Is your predilection for short prose also a matter of the pleasure you take in beginnings? Each of your publications implies a new beginning, and the structure of your texts is marked by restarts.
Beginning is awful. Nobody has an easy time finding a beginning. There are no exceptions. Now, the author of short prose is damned to restart over and over. He knows how to do it. Or rather, he’s used to the pain of it. The novelist, on the other hand, requires a single beginning and then he has to work with it for three years. That seems more comfortable to me.
Is the novelist less rushed?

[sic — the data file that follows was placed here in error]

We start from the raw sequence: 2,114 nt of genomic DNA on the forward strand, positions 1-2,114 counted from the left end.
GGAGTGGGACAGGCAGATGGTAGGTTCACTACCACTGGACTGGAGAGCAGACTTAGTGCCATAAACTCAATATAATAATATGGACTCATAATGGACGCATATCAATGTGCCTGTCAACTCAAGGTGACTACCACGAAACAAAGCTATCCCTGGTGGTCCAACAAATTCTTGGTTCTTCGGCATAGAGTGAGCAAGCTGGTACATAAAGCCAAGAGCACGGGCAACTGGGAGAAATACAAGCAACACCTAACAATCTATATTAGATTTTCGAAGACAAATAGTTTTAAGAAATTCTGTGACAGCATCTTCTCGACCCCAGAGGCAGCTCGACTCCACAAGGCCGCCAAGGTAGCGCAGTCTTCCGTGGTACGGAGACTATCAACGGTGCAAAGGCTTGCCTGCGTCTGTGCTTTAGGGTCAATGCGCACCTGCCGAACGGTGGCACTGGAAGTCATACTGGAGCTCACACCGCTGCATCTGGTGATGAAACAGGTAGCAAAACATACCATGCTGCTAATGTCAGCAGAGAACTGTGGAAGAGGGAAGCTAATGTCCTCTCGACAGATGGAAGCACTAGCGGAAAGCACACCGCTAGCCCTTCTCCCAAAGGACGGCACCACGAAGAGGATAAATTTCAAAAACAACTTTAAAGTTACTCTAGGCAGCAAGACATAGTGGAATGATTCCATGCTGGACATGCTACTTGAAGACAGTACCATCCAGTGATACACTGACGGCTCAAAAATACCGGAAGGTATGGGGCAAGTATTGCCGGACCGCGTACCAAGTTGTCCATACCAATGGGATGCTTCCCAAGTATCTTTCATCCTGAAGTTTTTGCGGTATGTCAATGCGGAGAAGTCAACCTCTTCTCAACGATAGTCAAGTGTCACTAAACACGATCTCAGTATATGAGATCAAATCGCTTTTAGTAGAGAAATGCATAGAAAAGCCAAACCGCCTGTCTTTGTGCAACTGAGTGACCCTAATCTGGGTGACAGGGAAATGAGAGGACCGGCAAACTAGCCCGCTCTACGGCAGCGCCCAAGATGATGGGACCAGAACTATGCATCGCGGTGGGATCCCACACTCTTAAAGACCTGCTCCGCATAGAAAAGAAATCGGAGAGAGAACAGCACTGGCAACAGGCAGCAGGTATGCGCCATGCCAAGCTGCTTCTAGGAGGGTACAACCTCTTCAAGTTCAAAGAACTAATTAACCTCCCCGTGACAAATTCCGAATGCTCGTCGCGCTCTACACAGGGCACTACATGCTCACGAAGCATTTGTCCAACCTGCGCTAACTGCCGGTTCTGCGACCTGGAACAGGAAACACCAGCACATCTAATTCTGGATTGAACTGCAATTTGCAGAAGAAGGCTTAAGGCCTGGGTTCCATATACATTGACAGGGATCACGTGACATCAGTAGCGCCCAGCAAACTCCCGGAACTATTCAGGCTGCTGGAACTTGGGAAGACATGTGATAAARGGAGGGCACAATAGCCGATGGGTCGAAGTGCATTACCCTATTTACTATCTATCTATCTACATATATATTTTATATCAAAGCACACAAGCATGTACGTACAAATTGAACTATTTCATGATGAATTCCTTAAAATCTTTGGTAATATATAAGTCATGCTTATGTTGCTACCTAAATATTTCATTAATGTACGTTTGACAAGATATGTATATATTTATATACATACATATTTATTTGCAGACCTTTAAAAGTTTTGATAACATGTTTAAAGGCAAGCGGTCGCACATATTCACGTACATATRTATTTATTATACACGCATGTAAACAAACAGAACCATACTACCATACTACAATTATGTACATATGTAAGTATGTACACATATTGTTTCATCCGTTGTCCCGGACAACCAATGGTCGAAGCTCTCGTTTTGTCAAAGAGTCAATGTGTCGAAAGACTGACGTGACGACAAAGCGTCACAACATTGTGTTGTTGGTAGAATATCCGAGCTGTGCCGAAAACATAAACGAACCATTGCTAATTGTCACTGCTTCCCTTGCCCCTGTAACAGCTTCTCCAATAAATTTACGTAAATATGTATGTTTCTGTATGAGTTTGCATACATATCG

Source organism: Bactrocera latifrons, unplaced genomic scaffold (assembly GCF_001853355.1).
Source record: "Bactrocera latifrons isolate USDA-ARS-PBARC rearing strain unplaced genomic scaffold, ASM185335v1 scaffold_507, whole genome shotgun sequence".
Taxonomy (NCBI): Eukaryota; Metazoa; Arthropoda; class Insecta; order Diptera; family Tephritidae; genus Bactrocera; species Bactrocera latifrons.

In sports there are long-distance runners. Ten thousand meters. Marathons. It’s marvelous. If I were a runner, I’d run marathons. But I would always come in last, because I would take too much pleasure in the journey. I’d be too slow. Now, you could say that the novelist is the long-distance runner and the writer of short prose is the sprinter. But that’s not true. The writer of short prose is not a sprinter, he’s a long-distance runner over a short distance. When Johann Peter Hebel starts one of his stories, you have the impression that it’s going to take two hundred pages. You get comfortably settled in and then after twenty lines it’s over. But it began like a great novel. Writing is managing time, it’s a question of patience. Reading, too. Reading is lost on impatient people. . .
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